Chicago police chief Garry McCarthy on Thursday said his department is on track to spend $93 million in overtime this year -- nearly triple the amount originally budgeted -- but pushed back against an assertion that means there aren't enough officers. Mary Ann Ahern reports.
Chicago police chief Garry McCarthy on Thursday said his department is on track to spend $93 million in overtime this year -- nearly triple the amount originally budgeted -- but pushed back against an assertion that means there aren't enough officers.
"We are meeting with attrition and staying with it," he told members of the City Council's Budget Committee.
The city's top cop said 502 new police officers have been hired so far this year and he said he expected 450 officer retirements.
To fight a homicide rate that put Chicago in the national spotlight, as many as 400 officers each night have been working overtime and saturating high crime areas.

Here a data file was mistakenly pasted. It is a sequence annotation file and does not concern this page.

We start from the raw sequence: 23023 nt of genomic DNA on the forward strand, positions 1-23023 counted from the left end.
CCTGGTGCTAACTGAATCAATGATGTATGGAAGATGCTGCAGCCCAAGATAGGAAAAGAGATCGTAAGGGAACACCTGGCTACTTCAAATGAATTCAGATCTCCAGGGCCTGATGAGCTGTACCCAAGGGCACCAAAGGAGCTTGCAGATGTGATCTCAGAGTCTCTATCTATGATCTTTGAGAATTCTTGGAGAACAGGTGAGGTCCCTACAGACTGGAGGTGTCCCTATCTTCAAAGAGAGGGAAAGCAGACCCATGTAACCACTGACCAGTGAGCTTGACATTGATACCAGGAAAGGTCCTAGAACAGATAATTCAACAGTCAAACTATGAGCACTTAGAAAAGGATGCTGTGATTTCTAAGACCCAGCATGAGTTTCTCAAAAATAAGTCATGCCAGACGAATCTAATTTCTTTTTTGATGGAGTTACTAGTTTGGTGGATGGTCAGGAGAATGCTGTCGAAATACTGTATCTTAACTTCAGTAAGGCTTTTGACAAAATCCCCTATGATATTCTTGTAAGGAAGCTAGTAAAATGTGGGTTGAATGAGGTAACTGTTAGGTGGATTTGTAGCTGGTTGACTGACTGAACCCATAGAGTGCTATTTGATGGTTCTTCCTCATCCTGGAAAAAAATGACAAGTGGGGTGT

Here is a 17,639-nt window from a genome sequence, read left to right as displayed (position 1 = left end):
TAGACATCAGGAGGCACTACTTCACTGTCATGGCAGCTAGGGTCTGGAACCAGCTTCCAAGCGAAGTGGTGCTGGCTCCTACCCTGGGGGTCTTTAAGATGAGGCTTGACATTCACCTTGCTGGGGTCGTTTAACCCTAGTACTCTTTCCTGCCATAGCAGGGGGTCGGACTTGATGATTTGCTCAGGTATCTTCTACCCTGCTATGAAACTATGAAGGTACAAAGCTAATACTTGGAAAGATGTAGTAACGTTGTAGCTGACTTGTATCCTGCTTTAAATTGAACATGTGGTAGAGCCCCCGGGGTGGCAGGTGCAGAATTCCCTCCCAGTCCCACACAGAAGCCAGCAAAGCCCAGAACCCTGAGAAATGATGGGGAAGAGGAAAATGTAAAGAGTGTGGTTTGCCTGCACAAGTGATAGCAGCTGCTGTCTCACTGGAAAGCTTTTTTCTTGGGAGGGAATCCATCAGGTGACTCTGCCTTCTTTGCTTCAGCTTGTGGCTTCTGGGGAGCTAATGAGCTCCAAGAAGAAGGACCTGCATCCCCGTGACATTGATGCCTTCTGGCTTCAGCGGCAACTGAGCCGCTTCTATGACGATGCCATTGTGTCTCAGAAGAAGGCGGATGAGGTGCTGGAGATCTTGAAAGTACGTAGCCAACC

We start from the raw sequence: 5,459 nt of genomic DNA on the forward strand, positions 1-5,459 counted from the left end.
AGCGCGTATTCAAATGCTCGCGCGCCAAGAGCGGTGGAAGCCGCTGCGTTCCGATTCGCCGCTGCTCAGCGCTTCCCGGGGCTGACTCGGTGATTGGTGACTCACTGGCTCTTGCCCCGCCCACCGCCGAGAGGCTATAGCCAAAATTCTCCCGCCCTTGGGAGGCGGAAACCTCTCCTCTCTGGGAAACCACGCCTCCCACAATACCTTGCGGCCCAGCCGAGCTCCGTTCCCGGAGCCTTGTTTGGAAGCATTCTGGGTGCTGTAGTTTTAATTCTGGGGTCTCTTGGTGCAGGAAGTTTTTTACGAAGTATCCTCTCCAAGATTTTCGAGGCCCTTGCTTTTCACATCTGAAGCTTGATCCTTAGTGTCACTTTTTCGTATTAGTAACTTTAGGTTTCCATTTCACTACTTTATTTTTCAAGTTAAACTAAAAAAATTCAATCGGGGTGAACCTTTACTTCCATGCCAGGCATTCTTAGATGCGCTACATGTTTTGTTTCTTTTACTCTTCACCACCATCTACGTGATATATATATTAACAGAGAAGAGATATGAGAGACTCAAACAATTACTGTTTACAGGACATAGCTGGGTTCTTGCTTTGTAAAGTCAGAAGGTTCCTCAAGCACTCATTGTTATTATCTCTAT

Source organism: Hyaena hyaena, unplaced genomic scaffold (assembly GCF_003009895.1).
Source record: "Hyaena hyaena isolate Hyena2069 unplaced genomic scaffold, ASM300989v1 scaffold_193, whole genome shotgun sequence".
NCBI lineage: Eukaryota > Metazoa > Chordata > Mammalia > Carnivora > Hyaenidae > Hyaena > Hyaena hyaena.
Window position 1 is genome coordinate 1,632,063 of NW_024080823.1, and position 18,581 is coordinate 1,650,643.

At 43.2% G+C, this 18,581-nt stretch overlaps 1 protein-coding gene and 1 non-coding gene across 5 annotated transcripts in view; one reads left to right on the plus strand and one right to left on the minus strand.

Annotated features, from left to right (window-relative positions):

"With the distribution of the rookie officers ... we made a decision to kick off Operation Impact with overtime," McCarthy said in answering a question from Ald. Ricardo Muñoz (22) as to why overtime is "so out of control."
"It's cheaper to pay a police officer overtime than it is to hire a fully loaded -- with benefits, health benefits and pay -- officer," said McCarthy.
Staffing levels have long been a bone of contention between department management and the officers' union. And on Thursday, there was an apparent discrepancy as to how many officers actually work for the department. McCarthy put the number at 12,538. Mike Shields, the president of the Fraternal Order of Police, the officers' union, said the department had 12,125 officers.
Still, McCarthy said staffing levels in the department were adequate and told members of the committee that his department's numbers show that every category of crime -- including homicides -- is down so far in 2013.
"The results that we’re getting -- which I still say and I will say forever -- is progress, not success," he said. "We’re moving in the right direction. We’re definitely moving the needle."